It is part of their remit, of course, to be totally opposed to any source of energy which does not pollute the atmosphere, so we should not be surprised that they scoff at the whole idea of solar energy. You can't depend on the sun, they say. Some days it is cloudy.
When it is pointed out to them that other countries are moving ahead quite successfully with solar energy projects, their "experts" will explain that it is because those countries are much sunnier than the United States. Sunny, sunny Germany, for example.
When asked why Germany is doing so much better than the United States in this field, Fox Business reporter Shibani Joshi explained, "They're a smaller country, and they've got lots of sun. Right? They've got a lot more sun than we do." He went on, "The problem is it's a cloudy day and it's raining, you're not gonna have it." Sure, California might get sun now and then, Joshi conceded, "but here on the East Coast, it's just not going to work."
Add this to the list of things that make you go, "Hmmm..." Or, "What???"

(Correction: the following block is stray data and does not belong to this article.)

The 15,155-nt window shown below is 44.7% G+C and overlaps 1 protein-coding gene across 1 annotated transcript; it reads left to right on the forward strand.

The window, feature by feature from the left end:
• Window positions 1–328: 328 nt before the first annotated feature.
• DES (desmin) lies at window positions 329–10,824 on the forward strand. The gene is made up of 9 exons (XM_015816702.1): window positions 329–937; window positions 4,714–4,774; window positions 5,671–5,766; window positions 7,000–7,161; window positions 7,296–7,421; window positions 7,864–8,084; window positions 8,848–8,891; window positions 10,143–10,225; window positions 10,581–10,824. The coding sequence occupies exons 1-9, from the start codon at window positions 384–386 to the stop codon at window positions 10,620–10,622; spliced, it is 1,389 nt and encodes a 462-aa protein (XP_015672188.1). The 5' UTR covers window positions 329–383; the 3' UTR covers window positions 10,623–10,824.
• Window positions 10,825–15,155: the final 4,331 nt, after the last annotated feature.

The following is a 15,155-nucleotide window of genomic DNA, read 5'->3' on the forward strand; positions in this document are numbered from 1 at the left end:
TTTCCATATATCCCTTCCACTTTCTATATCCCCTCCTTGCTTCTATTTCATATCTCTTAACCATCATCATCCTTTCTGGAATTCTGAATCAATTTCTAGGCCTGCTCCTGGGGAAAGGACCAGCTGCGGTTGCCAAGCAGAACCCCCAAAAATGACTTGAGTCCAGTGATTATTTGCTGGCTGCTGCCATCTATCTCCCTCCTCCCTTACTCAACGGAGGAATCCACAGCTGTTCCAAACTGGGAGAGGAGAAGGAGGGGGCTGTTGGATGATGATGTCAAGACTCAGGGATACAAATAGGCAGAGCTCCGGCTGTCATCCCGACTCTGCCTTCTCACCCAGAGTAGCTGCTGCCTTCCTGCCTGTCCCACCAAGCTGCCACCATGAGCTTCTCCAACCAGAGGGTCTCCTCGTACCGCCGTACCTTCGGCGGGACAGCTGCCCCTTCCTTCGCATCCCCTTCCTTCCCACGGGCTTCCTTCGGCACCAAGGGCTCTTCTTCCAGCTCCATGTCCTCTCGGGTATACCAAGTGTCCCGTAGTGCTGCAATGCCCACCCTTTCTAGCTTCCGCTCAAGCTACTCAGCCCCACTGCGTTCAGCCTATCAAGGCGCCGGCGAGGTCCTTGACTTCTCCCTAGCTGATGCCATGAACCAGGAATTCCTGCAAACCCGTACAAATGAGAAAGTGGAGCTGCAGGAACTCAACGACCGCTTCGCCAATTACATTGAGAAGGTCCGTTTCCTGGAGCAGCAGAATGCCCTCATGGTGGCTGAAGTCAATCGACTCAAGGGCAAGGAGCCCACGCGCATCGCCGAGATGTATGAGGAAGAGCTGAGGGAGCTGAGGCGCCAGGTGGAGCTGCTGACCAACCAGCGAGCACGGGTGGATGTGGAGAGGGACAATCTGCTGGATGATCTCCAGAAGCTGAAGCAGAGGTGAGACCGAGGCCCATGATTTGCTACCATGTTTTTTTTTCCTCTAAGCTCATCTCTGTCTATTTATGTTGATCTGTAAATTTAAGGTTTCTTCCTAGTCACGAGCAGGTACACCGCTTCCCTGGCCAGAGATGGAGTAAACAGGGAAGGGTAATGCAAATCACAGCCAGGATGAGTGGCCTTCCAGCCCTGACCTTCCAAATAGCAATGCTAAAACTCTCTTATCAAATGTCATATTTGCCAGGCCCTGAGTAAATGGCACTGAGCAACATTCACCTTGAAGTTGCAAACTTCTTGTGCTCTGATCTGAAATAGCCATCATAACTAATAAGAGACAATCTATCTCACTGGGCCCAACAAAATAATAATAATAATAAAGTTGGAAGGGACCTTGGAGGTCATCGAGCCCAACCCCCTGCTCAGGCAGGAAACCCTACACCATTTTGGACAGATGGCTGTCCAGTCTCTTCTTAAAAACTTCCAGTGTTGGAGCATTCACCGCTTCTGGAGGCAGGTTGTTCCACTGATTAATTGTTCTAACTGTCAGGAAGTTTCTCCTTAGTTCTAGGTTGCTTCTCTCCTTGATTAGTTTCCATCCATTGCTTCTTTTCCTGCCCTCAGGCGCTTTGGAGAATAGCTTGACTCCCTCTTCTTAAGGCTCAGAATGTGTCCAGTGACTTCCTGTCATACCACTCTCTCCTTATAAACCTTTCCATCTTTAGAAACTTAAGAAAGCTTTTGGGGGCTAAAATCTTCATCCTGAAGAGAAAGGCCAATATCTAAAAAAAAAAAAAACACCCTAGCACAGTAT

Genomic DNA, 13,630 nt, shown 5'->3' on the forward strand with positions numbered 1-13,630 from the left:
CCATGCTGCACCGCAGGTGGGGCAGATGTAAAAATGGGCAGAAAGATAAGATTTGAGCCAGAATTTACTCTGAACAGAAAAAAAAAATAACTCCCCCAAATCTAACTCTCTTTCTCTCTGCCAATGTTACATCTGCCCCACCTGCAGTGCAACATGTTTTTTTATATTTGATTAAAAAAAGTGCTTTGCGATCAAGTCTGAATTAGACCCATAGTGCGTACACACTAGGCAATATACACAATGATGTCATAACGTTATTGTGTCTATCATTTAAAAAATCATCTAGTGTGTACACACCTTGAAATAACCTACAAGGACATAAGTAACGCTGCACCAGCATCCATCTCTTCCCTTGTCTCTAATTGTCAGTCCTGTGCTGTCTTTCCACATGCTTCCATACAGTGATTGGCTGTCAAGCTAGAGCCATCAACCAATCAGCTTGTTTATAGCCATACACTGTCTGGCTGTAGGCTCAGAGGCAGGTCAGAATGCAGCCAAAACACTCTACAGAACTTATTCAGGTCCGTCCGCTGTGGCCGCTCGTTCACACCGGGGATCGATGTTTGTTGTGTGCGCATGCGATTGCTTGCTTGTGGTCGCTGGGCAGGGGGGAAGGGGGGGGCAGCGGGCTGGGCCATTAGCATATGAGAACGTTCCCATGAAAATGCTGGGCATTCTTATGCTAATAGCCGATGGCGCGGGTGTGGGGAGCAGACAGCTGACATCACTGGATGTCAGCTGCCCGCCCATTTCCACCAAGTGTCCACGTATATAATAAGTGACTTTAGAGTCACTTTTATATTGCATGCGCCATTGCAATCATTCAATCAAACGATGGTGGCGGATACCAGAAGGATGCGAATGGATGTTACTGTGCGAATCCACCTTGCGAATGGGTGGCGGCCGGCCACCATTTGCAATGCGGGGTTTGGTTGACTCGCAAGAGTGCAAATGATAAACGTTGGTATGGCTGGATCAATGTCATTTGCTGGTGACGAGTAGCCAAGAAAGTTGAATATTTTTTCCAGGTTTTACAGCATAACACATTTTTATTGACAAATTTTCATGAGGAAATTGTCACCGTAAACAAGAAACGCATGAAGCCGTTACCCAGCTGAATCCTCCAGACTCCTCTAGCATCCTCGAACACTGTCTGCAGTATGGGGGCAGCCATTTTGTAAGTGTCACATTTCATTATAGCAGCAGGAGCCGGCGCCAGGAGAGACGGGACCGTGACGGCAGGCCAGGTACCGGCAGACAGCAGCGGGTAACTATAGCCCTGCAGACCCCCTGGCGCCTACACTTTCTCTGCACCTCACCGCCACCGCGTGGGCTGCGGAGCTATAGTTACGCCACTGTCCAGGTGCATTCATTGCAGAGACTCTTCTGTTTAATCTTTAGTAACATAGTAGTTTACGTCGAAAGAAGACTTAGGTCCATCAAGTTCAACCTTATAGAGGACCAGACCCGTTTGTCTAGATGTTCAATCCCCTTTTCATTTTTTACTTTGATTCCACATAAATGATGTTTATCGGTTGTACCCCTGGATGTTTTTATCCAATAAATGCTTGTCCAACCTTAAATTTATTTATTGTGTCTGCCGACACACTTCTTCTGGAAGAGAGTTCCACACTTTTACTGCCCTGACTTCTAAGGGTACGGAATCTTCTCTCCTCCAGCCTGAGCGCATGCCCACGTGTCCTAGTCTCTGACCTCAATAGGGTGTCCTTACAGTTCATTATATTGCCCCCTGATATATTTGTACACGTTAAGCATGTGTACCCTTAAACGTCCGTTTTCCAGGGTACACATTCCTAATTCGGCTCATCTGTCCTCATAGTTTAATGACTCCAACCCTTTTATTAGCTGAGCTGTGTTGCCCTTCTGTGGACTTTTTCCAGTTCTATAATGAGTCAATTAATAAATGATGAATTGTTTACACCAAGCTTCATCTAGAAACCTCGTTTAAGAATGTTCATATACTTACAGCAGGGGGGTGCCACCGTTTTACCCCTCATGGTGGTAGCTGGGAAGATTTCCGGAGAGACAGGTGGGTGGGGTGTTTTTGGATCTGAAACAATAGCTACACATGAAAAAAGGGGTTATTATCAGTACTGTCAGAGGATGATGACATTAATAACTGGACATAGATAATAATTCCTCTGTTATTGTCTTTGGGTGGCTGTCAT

Because in the reality-based world that most of us inhabit, it is very clear that Germany is not a notably sunny country. In fact, if you look at comparison maps of photovoltaic solar resources that are available to the United States, Germany, and Spain, they look like this.
Click on image to enlarge.
If it's difficult to read, all you really need to know is that the yellow to orange areas represent areas with the greatest amount of solar resources. The blue to violet areas have the least amount of solar resources. All of Germany is blue or violet. Most of the United States, except for Alaska, is in the yellow to orange range. We are more comparable to Spain than Germany.
As of sometime in the first half of 2011, Germany has had over 20% of its electricity supply coming from renewable resources. Solar power peaked at 40% of power demand in Germany last summer. So why are they doing so much better than we are?